A higher level of contact took place between the aforementioned groups and with the 2002 university protests it became clear that there was desire for greater coordination and discussion between the different clusters mobilizing in various cities. The confluence of demands debated and the national mobilizations underscored that every day the libertarian presence increased in which the difficult notion was assessed that we could achieve more by acting autonomously. The increased presence and libertarian influence could be monitored in the growing ability to fill the directive void within the student base, as seen in the election in late 2001 of a few members of CUAC as low level advisers to the FECh. [FECh is the most influential student union in the
country.]

A document from the student Front of CUAC-Santiago notes: "Our Front, which commenced its work during the first half of 2001, began to discussion its initial components in order to address the various challenges that lay ahead during this initial period of student organization ( ...) The questions appeared alongside student milestones of the period and in this document we will attempt to address the most essential issues. How to be protagonists for the majorities in defense of democratic demands, stalled for years by FECh directives? How to make the FECh a real expression of the struggles from below? How to build student power objectively, restoring
the FECH as a true organic federation?"

As noted, the active anarchist organizations began to structure internal clusters of different spaces for political discourse, as in ACL and CUAC with the creation of their respective "student fronts," which gave eventual impetus toward national convergence. In Santiago, some comrades who belonged to K.A.P.A. (Act, Think, and Learn Kollective) initiated some fledgling student work and decided to strengthen this space of ​​convergence in conjunction with CUAC colleagues.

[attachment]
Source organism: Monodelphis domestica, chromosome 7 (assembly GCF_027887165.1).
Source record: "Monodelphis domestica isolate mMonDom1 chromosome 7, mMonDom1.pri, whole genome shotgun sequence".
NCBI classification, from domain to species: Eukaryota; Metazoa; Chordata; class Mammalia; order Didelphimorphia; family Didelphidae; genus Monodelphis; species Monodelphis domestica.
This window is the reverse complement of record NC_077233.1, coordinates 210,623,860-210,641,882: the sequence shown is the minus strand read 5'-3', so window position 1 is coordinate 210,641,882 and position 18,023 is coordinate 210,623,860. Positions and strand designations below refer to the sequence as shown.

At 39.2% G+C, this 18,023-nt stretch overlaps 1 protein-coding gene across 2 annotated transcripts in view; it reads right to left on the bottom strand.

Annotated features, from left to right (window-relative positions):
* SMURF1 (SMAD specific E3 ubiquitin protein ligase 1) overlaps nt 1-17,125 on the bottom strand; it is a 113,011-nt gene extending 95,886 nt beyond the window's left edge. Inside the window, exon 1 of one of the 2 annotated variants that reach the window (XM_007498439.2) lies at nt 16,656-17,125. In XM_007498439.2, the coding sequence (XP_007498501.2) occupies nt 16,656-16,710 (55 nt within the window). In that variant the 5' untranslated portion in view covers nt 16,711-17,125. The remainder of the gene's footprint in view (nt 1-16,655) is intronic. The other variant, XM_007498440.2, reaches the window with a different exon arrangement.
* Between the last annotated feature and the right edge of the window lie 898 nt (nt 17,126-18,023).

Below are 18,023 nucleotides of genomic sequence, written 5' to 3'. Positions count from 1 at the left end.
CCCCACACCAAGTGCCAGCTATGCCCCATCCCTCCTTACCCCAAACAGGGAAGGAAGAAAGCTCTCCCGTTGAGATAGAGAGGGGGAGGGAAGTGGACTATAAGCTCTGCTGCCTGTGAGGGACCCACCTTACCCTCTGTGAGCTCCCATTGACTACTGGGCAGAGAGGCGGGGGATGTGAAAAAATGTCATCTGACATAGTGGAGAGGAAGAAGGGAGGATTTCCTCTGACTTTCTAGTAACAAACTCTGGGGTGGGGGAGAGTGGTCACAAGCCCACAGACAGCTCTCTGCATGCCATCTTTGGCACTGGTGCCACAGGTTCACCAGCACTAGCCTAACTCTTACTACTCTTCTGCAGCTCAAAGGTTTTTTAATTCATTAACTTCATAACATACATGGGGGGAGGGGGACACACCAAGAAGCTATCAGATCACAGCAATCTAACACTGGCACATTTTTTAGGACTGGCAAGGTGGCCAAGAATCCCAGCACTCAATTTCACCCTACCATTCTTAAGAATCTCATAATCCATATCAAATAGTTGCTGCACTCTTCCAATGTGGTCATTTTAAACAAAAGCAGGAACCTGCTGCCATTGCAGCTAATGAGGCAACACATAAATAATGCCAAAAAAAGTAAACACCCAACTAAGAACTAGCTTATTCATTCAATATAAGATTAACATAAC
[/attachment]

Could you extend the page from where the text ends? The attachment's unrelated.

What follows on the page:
During the 2002 mobilizations, political discussion quickly accelerated between organizations who were working within this level. Around that time a call was made to comrades in each region [the Chilean states’ political/geographic form of organization is regional--15 in all], who were not necessarily politically active in the aforementioned organizations, but participated in the same libertarian political sensitivity, i.e. they were related to this project because they felt part of the student movement from below. We can say that from its inception, one of the main features of Fel, at least in Santiago, is that its foundation represents not only the political discussion by anarchists and anarcho-communists, but responded with equal regard to the needs arising from the student struggle base.

In this context it became clear that there was a need for the configuration of a national grouping that would unite the student work displayed disparately. A work by a comrade who had considerable influence in this process noted as follows: "The main obstacle we faced in the last year was the lack of coordination at the national level, the dispersion and atomization. It is necessary that we begin immediately to overcome these shortcomings and to have further coordination with our demands and struggles."

With that in mind, the same comrade said: "On the 21st, we experienced a natural convergence in Valparaiso along with the comrades of that city (CUAC members and independents), comrades who came from Santiago (CUAC-FE and independents), comrades from Serena (Libertarian Path Collective) and comrades from Concepción (ACL). While we held some differences, we saw that we were basically in agreement in regards to the mobilizations [referring to the students mobilizations] and that our proposals pointed toward the same
direction that we were all part of the fight and wanted to collaborate in action, as well as consolidate forces on the way. We began to discuss the possibility of higher levels of coordination needed to face a struggle that, by necessity, must be given national consideration. Shortly after comrades from Temuco (MLJM) joined and along with the them the idea emerged of ​​convening a national meeting of libertarian university students. The idea was to create a basic form of coordination among university students that held similar practices, who knew each other for some time, and shared certain basic principles in order to outline a libertarian alternative for the mobilizations to come."